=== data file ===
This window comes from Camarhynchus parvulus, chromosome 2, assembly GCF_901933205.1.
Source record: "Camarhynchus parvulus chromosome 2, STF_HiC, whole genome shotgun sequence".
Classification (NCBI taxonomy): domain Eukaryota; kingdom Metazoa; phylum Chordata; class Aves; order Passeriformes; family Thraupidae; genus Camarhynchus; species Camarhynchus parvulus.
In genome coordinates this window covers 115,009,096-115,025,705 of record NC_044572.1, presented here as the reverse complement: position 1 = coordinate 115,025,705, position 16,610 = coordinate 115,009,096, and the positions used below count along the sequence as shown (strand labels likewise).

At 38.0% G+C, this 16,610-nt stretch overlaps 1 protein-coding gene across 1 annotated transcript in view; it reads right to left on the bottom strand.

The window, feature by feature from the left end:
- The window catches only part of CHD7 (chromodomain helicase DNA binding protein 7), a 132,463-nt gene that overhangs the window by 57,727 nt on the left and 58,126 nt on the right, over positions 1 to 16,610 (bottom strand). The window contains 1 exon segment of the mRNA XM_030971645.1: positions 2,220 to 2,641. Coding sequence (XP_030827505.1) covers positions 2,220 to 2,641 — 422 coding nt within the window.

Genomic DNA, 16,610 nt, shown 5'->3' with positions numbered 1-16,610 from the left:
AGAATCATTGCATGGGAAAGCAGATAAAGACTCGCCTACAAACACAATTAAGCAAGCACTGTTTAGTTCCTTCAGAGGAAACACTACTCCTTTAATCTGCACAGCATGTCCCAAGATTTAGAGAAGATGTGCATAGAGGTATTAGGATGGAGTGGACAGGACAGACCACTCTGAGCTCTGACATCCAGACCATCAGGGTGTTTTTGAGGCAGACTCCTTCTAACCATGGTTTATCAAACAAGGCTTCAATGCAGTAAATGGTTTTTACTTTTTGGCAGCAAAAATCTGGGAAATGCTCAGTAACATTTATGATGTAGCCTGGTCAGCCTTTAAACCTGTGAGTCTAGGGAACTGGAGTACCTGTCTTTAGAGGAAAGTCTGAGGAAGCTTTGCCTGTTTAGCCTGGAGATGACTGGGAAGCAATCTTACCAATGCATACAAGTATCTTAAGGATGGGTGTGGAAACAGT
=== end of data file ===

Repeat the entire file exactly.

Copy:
This window comes from Camarhynchus parvulus, chromosome 2, assembly GCF_901933205.1.
Source record: "Camarhynchus parvulus chromosome 2, STF_HiC, whole genome shotgun sequence".
Classification (NCBI taxonomy): domain Eukaryota; kingdom Metazoa; phylum Chordata; class Aves; order Passeriformes; family Thraupidae; genus Camarhynchus; species Camarhynchus parvulus.
In genome coordinates this window covers 115,009,096-115,025,705 of record NC_044572.1, presented here as the reverse complement: position 1 = coordinate 115,025,705, position 16,610 = coordinate 115,009,096, and the positions used below count along the sequence as shown (strand labels likewise).

At 38.0% G+C, this 16,610-nt stretch overlaps 1 protein-coding gene across 1 annotated transcript in view; it reads right to left on the bottom strand.

The window, feature by feature from the left end:
- The window catches only part of CHD7 (chromodomain helicase DNA binding protein 7), a 132,463-nt gene that overhangs the window by 57,727 nt on the left and 58,126 nt on the right, over positions 1 to 16,610 (bottom strand). The window contains 1 exon segment of the mRNA XM_030971645.1: positions 2,220 to 2,641. Coding sequence (XP_030827505.1) covers positions 2,220 to 2,641 — 422 coding nt within the window.

Genomic DNA, 16,610 nt, shown 5'->3' with positions numbered 1-16,610 from the left:
AGAATCATTGCATGGGAAAGCAGATAAAGACTCGCCTACAAACACAATTAAGCAAGCACTGTTTAGTTCCTTCAGAGGAAACACTACTCCTTTAATCTGCACAGCATGTCCCAAGATTTAGAGAAGATGTGCATAGAGGTATTAGGATGGAGTGGACAGGACAGACCACTCTGAGCTCTGACATCCAGACCATCAGGGTGTTTTTGAGGCAGACTCCTTCTAACCATGGTTTATCAAACAAGGCTTCAATGCAGTAAATGGTTTTTACTTTTTGGCAGCAAAAATCTGGGAAATGCTCAGTAACATTTATGATGTAGCCTGGTCAGCCTTTAAACCTGTGAGTCTAGGGAACTGGAGTACCTGTCTTTAGAGGAAAGTCTGAGGAAGCTTTGCCTGTTTAGCCTGGAGATGACTGGGAAGCAATCTTACCAATGCATACAAGTATCTTAAGGATGGGTGTGGAAACAGT